Center for Biological Diversity

For Immediate Release, November 12, 2014

Contact: Catherine Kilduff, (415) 644-8580

1,000 Square Miles of Habitat Protected for Endangered Rockfish in Puget Sound

SEATTLE— The National Marine Fisheries Service today protected more than 1,000 square miles of habitat in Washington’s Puget Sound for endangered rockfish. Often brightly colored and capable of living longer than 100 years, rockfish have seen their populations badly depleted by decades of overfishing combined with habitat degradation. Maintaining and improving water quality, food resources and seafloor roughness are essential to recovering rockfish in Puget Sound, a fjord-like estuary covering 2,332 square miles.

Canary rockfish
Canary rockfish photo by Tippy Jackson, NOAA. Photos are available for media use.

“Saving rockfish from extinction requires protecting some of the most important places they live, and that’s exactly what’s happening now in the Puget Sound,” Catherine Kilduff with the Center for Biological Diversity, which filed a notice of intent to sue over the overdue critical habitat designation last year. “These habitat protections will not only give rockfish a fighting chance at survival but will help all of the animals that live in these waters.”

Today’s announcement identifies 590 square miles of near-shore habitat for young rockfish and 414 square miles of deepwater habitat for yelloweye rockfish, canary rockfish and bocaccio. The habitat includes near-shore kelp forests for rearing juveniles and adjacent deeper waters used by adults for shelter, foraging and reproduction. The government significantly reduced the designation from the proposed rule to exclude land already managed by tribes for conservation and U.S. Department of Defense–controlled areas.

“The Puget Sound is part of a remarkable inland sea and fed by 14 major river systems. It’s home to endangered marine mammals and fish, making it all the more important to preserve,” Kilduff said. “Protecting this habitat from pollution, abandoned fishing gear and other threats will benefit the recovery of rockfish and even people who depend on these waters.”

The government analysis preceding this proposal was the first study to identify important rockfish habitat in Puget Sound. Government scientists now plan to prioritize surveys for rockfish and habitat and develop larval dispersal models in the draft rockfish recovery plan.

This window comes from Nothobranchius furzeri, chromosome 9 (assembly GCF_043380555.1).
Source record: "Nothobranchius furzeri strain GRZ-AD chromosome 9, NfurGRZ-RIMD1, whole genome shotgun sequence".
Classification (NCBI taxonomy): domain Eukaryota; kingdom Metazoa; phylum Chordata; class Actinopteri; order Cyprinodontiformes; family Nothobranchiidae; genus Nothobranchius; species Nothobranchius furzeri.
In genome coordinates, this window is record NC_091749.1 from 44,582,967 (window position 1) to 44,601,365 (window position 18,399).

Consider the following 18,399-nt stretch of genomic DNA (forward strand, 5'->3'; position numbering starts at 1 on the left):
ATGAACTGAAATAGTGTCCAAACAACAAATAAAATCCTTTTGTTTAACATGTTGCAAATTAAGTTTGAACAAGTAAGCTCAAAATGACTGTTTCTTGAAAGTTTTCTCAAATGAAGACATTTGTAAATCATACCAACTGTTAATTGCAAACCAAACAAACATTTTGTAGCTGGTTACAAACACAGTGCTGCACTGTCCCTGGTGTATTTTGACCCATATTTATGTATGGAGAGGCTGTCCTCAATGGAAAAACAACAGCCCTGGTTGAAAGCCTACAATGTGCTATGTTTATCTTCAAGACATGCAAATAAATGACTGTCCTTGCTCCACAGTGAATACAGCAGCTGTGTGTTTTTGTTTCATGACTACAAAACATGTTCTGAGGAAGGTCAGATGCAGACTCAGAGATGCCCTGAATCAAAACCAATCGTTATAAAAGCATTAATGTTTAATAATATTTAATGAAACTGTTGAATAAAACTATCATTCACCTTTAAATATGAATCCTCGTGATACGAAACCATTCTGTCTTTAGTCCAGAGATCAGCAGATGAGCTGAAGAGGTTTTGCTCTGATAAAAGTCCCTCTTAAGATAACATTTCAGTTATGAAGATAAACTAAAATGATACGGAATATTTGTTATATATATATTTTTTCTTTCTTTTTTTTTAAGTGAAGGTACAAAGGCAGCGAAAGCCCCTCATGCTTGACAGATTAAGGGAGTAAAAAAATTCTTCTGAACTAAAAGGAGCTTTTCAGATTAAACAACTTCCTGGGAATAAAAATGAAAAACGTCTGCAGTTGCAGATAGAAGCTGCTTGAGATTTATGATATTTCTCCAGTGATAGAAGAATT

“Species with critical habitat protected are more than twice as likely to be recovering as those without,” Kilduff said. “That’s why this is such an important step.”

Rockfish, in part because of their long lifespan and territorial habits, face a multitude of habitat threats. The rule identifies activities that might affect critical habitat including near-shore development and in-water construction, dredging and material disposal, pollution and runoff, cable laying and hydrokinetic projects, kelp harvest, fisheries, and activities that lead to global climate change and acidification. Abandoned fishing nets — not including nets in deepwater rockfish habitat — kill more than 16,000 fish every year, 10 percent of which are rockfish.

In 2010 the National Marine Fisheries Service protected the Puget Sound/Georgia basin populations of yelloweye rockfish and canary rockfish as threatened, and bocaccio rockfish as endangered, under the Endangered Species Act.

The rockfish critical habitat designated today overlaps in part with existing critical habitat for salmon, killer whales, green sturgeon and bull trout.

The Center for Biological Diversity is a national, nonprofit conservation organization with more than 800,000 members and online activists dedicated to the protection of endangered species and wild places.

Go back